5. I read the post and while it is interesting, I have to disagree with you wholeheartedly on what comes across to me as an arrogant dismissal of a slew of short stories that have been written through the ages. You say, “Occasionally, I come across one that reaches the level of art.” And on the group blog post you say something similar.

    Poe is a given, but there are numerous writers of short stories (some also write/wrote novels) that are worth reading, and their short story works are art. Anton Chekhov comes to mind, as well as Alice Walker, F. Scott Fitzgerald, Guy de Maupassant, Ernest Hemingway, T. C. Boyle, Joyce Carol Oates, Ray Bradbury, Franz Kafka, Richard Matheson, the list goes on.

    As a writer of short stories, and a “new” writer as far as industry and public recognition goes, I am always thrilled to discover great new short stories within the pages of literary magazines, anthologies and short story collections, and to support the writers behind them. Many of the authors do not have name recognition, and disparaging opinions–especially from fellow writers–about the majority of short story literature perpetuate the decline of interest in discovering new works. Once anyone really gets into reading what is out there, it’s clear that while there may be some junk, there’s also a wealth of amazing short and long form literature to be read. All the writers I mentioned started somewhere, and they might have remained undiscovered if not for those that took chances on reading their work.

    Nancy, I feel you may have misjudged what I was saying and the purpose of the post. I can understand your need to rush to the defense of the short story form, but I don’t feel it is necessary. I love short stories, and I have read many from both legendary and relatively unknown writers. As a matter of fact, I loved many of yours (as you know). Like any form, there are good short stories and bad short stories. In my post, I was using Vonnegut’s quote that short stories are like “Buddhist catnaps” which implies that they merely serve as escapism (which isn’t necessarily a bad thing) as a starting point for discussion, and I took that a step further and said that some actually reach the level of art. This post was meant to celebrate the short story form, and most importantly share my thoughts on my recent reads, the novel The Poe Shadow and James Joyce’s short story collection, Dubliners. The only person who may need defending as a result of my post is novelist Matthew Pearl. I thought I clearly stated (maybe not based on your reaction) that reading any short story would be better than suffering through a terrible novel. –DHS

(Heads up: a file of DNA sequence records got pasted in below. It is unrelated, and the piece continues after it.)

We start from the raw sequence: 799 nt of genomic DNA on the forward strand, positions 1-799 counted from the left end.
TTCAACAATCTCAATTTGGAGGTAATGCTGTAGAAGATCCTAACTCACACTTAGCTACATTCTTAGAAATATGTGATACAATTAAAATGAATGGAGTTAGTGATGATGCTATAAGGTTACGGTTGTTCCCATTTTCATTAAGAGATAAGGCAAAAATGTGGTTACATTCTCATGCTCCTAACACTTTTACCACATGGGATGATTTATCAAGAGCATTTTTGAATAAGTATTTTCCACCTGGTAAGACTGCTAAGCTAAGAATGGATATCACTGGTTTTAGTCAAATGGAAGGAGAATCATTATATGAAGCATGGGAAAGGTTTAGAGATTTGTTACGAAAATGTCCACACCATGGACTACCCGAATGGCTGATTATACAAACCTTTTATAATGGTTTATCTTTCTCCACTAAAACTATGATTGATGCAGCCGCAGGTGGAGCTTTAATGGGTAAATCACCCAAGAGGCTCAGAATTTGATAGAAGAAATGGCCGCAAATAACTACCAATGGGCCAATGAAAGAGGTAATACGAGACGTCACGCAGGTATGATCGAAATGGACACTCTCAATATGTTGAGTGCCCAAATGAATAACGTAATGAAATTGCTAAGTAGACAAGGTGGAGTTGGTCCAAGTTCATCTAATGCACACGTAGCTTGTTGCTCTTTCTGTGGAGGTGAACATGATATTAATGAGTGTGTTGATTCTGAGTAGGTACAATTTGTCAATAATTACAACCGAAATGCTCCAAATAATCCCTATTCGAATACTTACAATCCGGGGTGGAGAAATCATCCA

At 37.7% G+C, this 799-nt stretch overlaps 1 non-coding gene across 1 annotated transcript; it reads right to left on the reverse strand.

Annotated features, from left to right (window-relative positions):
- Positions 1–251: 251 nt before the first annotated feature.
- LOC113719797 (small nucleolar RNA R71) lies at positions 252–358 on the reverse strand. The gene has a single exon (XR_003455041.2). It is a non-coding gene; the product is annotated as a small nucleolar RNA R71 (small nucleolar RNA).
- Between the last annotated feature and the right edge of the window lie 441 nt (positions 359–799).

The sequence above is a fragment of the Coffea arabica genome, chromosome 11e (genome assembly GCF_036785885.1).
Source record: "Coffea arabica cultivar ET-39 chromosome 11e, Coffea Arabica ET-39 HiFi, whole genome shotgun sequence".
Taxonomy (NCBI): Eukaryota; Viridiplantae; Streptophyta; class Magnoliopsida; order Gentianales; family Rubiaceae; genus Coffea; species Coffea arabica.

Response from Nancy (posted on other blog):

    You know what Dave, I believe you’re right. I hear a lot about the short story being dead, and almost all of the new short stories I come across say to me that it isn’t. But on the comment, I wanted to make sure that I was honest in my opinion without being insulting. I do enjoy your posts and tend to visit your blog often, even if I don’t comment.

    I read my comment on the post to a trusted friend of mine and they said, “It sounds like you misunderstood.” Well, if I’m wondering about the comment, someone else says what I suspect, and you also reiterate the same sentiment, then . . . my bad. It was a good post though, and while I haven’t read James Joyce since college it made me want to revisit his stories. My original interpretation of the comment in your post is officially retracted.

  6. excuse my english!
    into the modern greek literature the short story form has had the privilege to have been served from many gifted writers.
    the best among them are papadiamantis and viziinos.
    i am a great admirer of the short form, i too hate big novels and i have read a lot of the writers mentioned above.
    i consider papadiamantis one of the best worlwide.maybe better than chechov.
    in greece he i called ”the saint of our letters”so beautiful his language is.
    but in greece today everyone write novels.
    it’s a kind of curse i guess, something that shows how rhetoric our era is.
    small is really beautiful.